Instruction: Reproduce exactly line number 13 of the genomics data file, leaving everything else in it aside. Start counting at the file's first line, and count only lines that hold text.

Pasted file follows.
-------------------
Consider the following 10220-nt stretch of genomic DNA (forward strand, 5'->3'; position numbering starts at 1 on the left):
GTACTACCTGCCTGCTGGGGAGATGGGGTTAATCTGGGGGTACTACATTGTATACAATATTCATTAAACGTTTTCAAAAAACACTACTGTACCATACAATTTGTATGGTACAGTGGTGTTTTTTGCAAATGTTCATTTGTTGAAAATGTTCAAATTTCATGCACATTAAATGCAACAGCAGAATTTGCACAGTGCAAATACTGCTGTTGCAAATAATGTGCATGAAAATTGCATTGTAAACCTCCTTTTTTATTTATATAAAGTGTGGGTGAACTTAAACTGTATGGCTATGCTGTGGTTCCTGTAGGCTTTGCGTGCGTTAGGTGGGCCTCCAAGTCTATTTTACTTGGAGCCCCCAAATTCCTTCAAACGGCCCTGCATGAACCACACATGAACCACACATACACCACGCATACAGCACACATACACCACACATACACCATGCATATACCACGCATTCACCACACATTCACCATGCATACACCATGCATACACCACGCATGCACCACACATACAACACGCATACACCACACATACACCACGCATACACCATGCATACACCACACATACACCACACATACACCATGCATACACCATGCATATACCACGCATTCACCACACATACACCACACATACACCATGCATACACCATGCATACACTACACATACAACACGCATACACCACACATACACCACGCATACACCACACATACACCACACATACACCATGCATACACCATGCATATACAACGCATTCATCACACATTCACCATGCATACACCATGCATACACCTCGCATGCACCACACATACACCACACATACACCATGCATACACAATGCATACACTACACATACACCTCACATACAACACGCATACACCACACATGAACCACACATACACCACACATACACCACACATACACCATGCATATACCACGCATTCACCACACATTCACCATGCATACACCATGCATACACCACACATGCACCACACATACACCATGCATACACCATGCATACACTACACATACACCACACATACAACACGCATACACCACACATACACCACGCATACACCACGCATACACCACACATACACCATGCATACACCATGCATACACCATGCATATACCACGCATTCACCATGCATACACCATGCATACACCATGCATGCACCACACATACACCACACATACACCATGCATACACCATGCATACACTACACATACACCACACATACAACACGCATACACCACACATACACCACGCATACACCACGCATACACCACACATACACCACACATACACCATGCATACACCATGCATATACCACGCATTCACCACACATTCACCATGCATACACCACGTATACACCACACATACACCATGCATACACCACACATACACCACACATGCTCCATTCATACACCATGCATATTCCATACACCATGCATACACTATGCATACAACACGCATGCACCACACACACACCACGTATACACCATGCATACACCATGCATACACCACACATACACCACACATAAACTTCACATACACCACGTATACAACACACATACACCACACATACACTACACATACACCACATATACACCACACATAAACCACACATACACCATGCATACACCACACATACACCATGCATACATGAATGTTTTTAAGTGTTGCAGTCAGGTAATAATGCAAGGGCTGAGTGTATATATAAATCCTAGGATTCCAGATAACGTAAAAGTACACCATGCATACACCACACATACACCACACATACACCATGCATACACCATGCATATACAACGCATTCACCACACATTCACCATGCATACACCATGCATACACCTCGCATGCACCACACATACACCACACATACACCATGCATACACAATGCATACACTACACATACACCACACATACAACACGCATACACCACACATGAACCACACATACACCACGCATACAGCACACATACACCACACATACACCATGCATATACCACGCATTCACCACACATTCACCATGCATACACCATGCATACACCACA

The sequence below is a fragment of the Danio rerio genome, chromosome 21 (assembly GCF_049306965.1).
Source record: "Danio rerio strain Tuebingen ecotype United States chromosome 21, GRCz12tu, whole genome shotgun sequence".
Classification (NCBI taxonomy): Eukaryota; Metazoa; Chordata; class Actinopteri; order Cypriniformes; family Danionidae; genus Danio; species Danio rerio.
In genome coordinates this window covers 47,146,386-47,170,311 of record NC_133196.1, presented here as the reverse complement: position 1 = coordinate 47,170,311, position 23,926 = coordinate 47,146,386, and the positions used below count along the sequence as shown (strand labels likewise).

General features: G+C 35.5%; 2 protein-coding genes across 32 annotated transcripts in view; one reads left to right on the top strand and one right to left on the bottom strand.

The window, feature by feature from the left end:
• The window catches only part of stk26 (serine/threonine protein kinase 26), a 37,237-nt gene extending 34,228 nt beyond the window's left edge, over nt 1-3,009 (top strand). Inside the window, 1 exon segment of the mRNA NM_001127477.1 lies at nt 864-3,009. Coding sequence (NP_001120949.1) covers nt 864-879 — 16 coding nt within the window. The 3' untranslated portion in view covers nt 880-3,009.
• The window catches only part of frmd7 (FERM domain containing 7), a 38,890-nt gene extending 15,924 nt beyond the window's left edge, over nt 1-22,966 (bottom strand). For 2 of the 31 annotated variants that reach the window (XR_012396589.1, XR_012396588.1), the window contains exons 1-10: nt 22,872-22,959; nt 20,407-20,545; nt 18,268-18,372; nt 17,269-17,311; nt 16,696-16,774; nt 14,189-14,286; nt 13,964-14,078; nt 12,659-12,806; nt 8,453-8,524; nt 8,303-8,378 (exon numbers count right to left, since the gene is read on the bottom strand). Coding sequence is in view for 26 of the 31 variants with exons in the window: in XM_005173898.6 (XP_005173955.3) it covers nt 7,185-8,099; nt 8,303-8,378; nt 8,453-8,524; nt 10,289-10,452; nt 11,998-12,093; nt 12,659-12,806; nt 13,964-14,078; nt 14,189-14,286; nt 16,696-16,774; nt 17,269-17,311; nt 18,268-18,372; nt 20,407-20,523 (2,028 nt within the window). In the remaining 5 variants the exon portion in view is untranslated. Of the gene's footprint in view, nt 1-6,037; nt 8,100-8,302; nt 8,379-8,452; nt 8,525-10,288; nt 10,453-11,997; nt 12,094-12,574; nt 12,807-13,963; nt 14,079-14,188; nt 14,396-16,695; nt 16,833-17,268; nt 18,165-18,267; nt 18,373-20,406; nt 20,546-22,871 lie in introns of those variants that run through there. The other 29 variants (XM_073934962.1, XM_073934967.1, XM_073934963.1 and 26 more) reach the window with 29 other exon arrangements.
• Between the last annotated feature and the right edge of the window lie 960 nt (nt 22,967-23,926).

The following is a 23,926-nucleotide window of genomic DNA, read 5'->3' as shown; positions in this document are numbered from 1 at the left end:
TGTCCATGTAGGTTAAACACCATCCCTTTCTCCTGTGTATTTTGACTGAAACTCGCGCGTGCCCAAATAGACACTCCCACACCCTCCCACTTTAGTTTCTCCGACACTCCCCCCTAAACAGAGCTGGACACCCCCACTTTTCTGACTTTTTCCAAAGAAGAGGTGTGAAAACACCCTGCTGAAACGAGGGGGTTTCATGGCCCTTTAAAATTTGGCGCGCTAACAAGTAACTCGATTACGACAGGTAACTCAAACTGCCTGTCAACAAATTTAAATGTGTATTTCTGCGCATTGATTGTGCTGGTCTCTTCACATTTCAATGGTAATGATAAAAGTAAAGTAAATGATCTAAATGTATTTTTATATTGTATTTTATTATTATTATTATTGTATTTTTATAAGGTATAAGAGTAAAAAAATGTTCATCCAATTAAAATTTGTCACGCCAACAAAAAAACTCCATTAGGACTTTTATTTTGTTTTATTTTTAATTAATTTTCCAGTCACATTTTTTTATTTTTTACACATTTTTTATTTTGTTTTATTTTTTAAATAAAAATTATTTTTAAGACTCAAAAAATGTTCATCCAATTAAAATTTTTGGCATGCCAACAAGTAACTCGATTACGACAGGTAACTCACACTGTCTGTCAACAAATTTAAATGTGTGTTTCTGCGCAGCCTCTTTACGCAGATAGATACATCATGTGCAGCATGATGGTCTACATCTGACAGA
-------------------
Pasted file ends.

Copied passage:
TGTCCATGTAGGTTAAACACCATCCCTTTCTCCTGTGTATTTTGACTGAAACTCGCGCGTGCCCAAATAGACACTCCCACACCCTCCCACTTTAGTTTCTCCGACACTCCCCCCTAAACAGAGCTGGACACCCCCACTTTTCTGACTTTTTCCAAAGAAGAGGTGTGAAAACACCCTGCTGAAACGAGGGGGTTTCATGGCCCTTTAAAATTTGGCGCGCTAACAAGTAACTCGATTACGACAGGTAACTCAAACTGCCTGTCAACAAATTTAAATGTGTATTTCTGCGCATTGATTGTGCTGGTCTCTTCACATTTCAATGGTAATGATAAAAGTAAAGTAAATGATCTAAATGTATTTTTATATTGTATTTTATTATTATTATTATTGTATTTTTATAAGGTATAAGAGTAAAAAAATGTTCATCCAATTAAAATTTGTCACGCCAACAAAAAAACTCCATTAGGACTTTTATTTTGTTTTATTTTTAATTAATTTTCCAGTCACATTTTTTTATTTTTTACACATTTTTTATTTTGTTTTATTTTTTAAATAAAAATTATTTTTAAGACTCAAAAAATGTTCATCCAATTAAAATTTTTGGCATGCCAACAAGTAACTCGATTACGACAGGTAACTCACACTGTCTGTCAACAAATTTAAATGTGTGTTTCTGCGCAGCCTCTTTACGCAGATAGATACATCATGTGCAGCATGATGGTCTACATCTGACAGA